The President of the Senate, Dr Bukola Saraki, has called for less interference with activities of anti-graft agencies as a way of fighting corruption.
Saraki disclosed this at the opening of the “National conference on the role of the Legislature in the Fight against Corruption”, in Abuja on Tuesday.
He said that if the fight against corruption must be won, then institutions charged with checkmating corruption must be strengthened to perform better.
He said that institutions must act with integrity to sustain success against corruption and to prove to Nigerians that the anticorruption fight was treated seriously by the government.
“If we must make significant inroad against corruption, we must strive to protect our accountability institutions from the virus of political interference no matter how well meaning they may be
“They must be enabled to operate in an atmosphere of political neutrality, efficiency and fairness as envisaged under the constitution.
”This, in my view means that while these institutions work in collaborative form, there must be minimal intrusion in the operation decisions and working of our apex institutions like the EFCC, the ICPC and the Police Force
”History has shown that it is not enough to simply round people up forcefully and throw them in jail under the guise of a successful anti-corruption fight,” he said.
He, therefore, said that more should be done to prevent corruption to reduce the need to fight it after acts of corruption had been perpetrated.
“Perception is key in this fight. The anti-corruption drive cannot be undertaken as a media glitz.
”This is why governments across all levels must work to strengthen the capacity of our agencies to make informed decisions and be inclined towards good knowledge of the law, rigor and transparency in all their doing
”The more open and transparent the process, the less opportunity there will be for abuse of office,” he said.
He also said that a lot more could be achieved with greater civil engagements, adding that citizens must be carried along to sustain the fight
He said that the fight should also get to the local levels with individuals denouncing corrupt individuals and those who normalise dishonesty, bribery and exploitation.
”This is why I urge sensitisation of our community leadership and the wider local communities to join the fight through the denouncement of corrupt individuals and those who normalise dishonesty, bribery and exploitation
”We should denounce those who live far and above their commensurate earnings.This must be incentivised by government paying workers a living wage.
He said while the fight against corruption cannot be fought and won on the basis of prosecution of offenders alone, a greater effectiveness could be achieved by applying preventive measures across the public spectrum
He called for adequate education, ethical reforms and use of technological support systems for better auditing and public procurement systems that help cover loopholes for corruption.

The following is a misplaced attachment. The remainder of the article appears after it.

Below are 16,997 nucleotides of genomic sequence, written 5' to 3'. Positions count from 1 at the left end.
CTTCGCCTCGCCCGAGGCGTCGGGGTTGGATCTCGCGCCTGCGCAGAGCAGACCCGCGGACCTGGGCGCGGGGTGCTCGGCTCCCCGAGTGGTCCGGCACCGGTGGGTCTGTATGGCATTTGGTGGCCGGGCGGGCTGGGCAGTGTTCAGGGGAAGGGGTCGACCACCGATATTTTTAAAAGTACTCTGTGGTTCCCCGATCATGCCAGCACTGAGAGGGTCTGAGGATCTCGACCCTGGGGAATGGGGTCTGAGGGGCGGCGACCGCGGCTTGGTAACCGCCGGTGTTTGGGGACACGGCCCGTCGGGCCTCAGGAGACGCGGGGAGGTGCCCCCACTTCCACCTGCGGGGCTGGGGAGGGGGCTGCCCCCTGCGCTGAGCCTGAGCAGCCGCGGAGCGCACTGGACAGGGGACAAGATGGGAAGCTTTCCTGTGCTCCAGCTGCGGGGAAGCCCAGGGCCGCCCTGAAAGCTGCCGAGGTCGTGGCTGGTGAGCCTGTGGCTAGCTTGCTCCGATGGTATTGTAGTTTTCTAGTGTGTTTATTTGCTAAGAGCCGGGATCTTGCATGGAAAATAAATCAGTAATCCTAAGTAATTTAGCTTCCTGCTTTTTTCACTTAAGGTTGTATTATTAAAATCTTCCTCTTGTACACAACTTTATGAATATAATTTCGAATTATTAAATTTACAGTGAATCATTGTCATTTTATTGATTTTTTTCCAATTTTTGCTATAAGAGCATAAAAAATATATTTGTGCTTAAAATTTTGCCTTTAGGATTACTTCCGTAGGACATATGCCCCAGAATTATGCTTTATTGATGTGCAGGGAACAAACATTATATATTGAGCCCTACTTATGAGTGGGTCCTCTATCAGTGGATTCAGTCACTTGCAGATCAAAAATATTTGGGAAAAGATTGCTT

He advocated use of electronic tenders to reduce the risk of corruption and increase the effectiveness of public procurements.
Saraki also proposed an eight-point plan of action to achieve success in the ongoing anti-corruption crusade of the present administration.
According to him, what must be done to succeed in the fight against corruption include ensuring transparency in government processes and procurements.
He also advocated reduction in bureaucratic bottlenecks, education and technology adaptation, adoption and enforcement of sensible rules and reduction of discretions.
Saraki gave support to the impartial application of sanctions while calling for capacity building and effective monitoring and oversight.
“We must ask ourselves, what did other nations who recorded success in the battle against corruption around the world do to achieve results?
”What do we need to do differently to achieve a better and different result?
“The fight against corruption must remain driven by an articulated and well delivered strategy.
”One that is robust, multifaceted and driven by leadership across all aspects of our political and social systems.
“It cannot be the fight of one man; rather the vigilance of every one of us in our various spheres of influence. Let me share some of my personal experiences with you to shed light on some of the strategies that I have utilised in the past.
“In the 7th Assembly, I remember personally leading the charge to expose the corrupt fuel subsidy arrangement that was in place.
“This led to the indictment of several individuals and companies who were exploiting the weak institutional structures in the design of the scheme to the detriment of millions of Nigerians,” he said.
He said that the motion that revealed the fuel subsidy corruption saved Nigeria N500 billion.
The conference was organised by the National Assembly and the Presidential Advisory Committee Against Corruption (PACAC) in collaboration with the European Union, United Nations Office on Drug and Crime and the African Development Studies Centre in Abuja. (NAN)